Lens Selection: Depending on the scene, I switch between the 6mm f/2 lens for a tighter frame (great for portraits) and the 4.25mm f/1.8 for wider angles, capturing landscapes or urban settings. The 6mm lens, with its tighter field of view, is perfect for portraits and detailed shots, offering a more focused perspective. The 4.25mm lens, on the other hand, captures more expansive scenes, making it ideal for landscapes and architectural photography. Both lenses provide superb image quality, but I prefer the 6mm f/2 for landscape and cityscape photographs.

Aperture: ƒ/1.8
Exposure Range: 171000 - 1s
Native ISO Range: 32 - 3072
Focal Length: 4.25mm (26mm FF FOV)
Image Size: 4032 x 3024
Autofocus Systems: Contrast, Phase
Flash: Yes

Aperture: ƒ/2.0
Exposure Range: 145000 - 1s
Native ISO Range: 21 - 2016
Focal Length: 6mm (51mm FF FOV)
Image Size: 4032 x 3024
Autofocus Systems: Contrast, None, Phase
Flash: Yes

In the Photos app, Apple labels the lenses by their full frame equivalent focal length: Ultra Wide Camera — 13mm ƒ/2.4; Wide Camera — 26mm ƒ/1.8; Telephoto Camera — 52mm ƒ/2. In Adobe Lightroom, Adobe labels the lenses by their native focal length: iPhone 11 Pro back camera 1.54mm f/2.4, iPhone 11 Pro back camera 4.25mm f/1.8, iPhone 11 Pro back camera 6mm f/2.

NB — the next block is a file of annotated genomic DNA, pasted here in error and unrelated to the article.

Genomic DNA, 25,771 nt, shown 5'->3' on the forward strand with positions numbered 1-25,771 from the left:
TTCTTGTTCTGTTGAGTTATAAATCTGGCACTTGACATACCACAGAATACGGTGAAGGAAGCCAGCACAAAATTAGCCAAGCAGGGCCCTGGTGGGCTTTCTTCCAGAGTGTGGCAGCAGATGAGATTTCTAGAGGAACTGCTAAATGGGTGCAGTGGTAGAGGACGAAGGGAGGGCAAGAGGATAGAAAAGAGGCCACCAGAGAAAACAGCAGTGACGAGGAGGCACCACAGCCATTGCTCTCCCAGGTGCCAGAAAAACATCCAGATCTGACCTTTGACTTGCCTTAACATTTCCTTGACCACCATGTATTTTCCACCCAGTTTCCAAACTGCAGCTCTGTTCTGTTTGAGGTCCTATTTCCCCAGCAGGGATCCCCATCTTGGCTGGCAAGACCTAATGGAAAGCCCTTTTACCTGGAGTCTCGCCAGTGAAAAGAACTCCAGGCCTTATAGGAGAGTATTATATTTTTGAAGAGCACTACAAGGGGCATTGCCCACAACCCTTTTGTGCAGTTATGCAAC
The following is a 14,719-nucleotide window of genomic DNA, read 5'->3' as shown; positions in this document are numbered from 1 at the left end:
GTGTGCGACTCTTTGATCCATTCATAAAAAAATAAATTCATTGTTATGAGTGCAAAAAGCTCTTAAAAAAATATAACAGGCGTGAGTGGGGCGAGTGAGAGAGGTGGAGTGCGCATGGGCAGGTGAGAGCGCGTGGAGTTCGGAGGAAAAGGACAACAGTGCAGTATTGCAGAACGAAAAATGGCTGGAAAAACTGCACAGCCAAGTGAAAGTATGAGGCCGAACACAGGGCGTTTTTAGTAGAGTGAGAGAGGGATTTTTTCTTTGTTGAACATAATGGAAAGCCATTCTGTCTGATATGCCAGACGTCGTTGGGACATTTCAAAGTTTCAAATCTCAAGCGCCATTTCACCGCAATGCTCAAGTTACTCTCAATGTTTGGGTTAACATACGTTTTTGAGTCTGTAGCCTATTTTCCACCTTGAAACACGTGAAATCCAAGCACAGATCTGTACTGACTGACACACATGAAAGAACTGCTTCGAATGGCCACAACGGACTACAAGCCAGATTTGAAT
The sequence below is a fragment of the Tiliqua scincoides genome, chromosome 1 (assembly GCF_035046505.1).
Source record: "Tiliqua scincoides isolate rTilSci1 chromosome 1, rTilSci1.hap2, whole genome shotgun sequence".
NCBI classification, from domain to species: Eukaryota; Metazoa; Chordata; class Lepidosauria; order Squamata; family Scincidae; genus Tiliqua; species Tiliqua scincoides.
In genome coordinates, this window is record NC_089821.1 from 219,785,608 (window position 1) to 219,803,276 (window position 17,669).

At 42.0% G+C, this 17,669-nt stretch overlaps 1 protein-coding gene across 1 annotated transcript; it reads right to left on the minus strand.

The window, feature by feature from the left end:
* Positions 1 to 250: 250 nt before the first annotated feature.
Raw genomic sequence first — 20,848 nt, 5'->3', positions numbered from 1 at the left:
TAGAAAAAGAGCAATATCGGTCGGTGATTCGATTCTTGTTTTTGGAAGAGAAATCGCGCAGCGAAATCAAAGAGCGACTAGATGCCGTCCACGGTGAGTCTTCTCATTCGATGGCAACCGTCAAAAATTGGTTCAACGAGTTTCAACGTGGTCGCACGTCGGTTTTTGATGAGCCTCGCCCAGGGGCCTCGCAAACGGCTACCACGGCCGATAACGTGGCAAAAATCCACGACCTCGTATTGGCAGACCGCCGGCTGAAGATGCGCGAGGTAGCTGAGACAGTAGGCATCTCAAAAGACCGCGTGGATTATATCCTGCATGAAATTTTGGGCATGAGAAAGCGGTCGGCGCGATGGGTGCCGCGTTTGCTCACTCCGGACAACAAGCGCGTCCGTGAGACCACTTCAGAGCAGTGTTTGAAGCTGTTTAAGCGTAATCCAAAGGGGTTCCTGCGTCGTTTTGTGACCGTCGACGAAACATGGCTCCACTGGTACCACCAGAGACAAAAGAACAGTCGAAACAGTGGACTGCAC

Apple labels the iPhone 11 Pro lenses by their full-frame equivalent focal length to give users a more familiar reference point, as full-frame measurements are commonly understood in photography. This helps in comparing the field of view with 35mm DSLR cameras. On the other hand, Adobe labels them by their native focal length, which is more technically accurate for the sensor size of the iPhone. This approach precisely measures the lens itself, disregarding sensor size or full-frame equivalency, which aligns more with technical standards in digital imaging.

Low ISO for Reduced Noise: In automatic mode, the Halide Mark II app automatically chooses the optimal combination of ISO and shutter speed. However, there are some tricky situations where you may override those settings. I strive to keep the ISO as low as possible, reducing grain and preserving image quality. The high end of the range is too noisy to produce usable images, even with noise reduction in Adobe Lightroom. Higher ISO settings are reserved for low-light situations where it's unavoidable. I set Halide Mark II to manual mode to adjust the ISO manually.

Wind blowing the leaves, Blue Spring Road
Wind blowing the leaves, Blue Spring Road · Thursday 15 October 2020 · Apple iPhone 11 Pro at 4.0 sec, · iPhone 11 Pro 6mm f/2

Manual Mode for Precision: Manual mode has become my go-to in challenging lighting or when I want more creative control over the shot. In Halide Mark II, I use the manual mode to gain control over ISO and shutter speed. To set the ISO, I swipe left or right on the ISO button to adjust the iPhone's sensitivity to light. For the shutter speed, I swipe on the shutter speed button to determine how long the detector is exposed to sunlight. This control is crucial, especially in challenging lighting conditions, as it lets me balance the ISO and shutter speed to achieve the desired exposure, whether capturing fast-moving subjects or shooting in low light, ensuring the best possible image quality.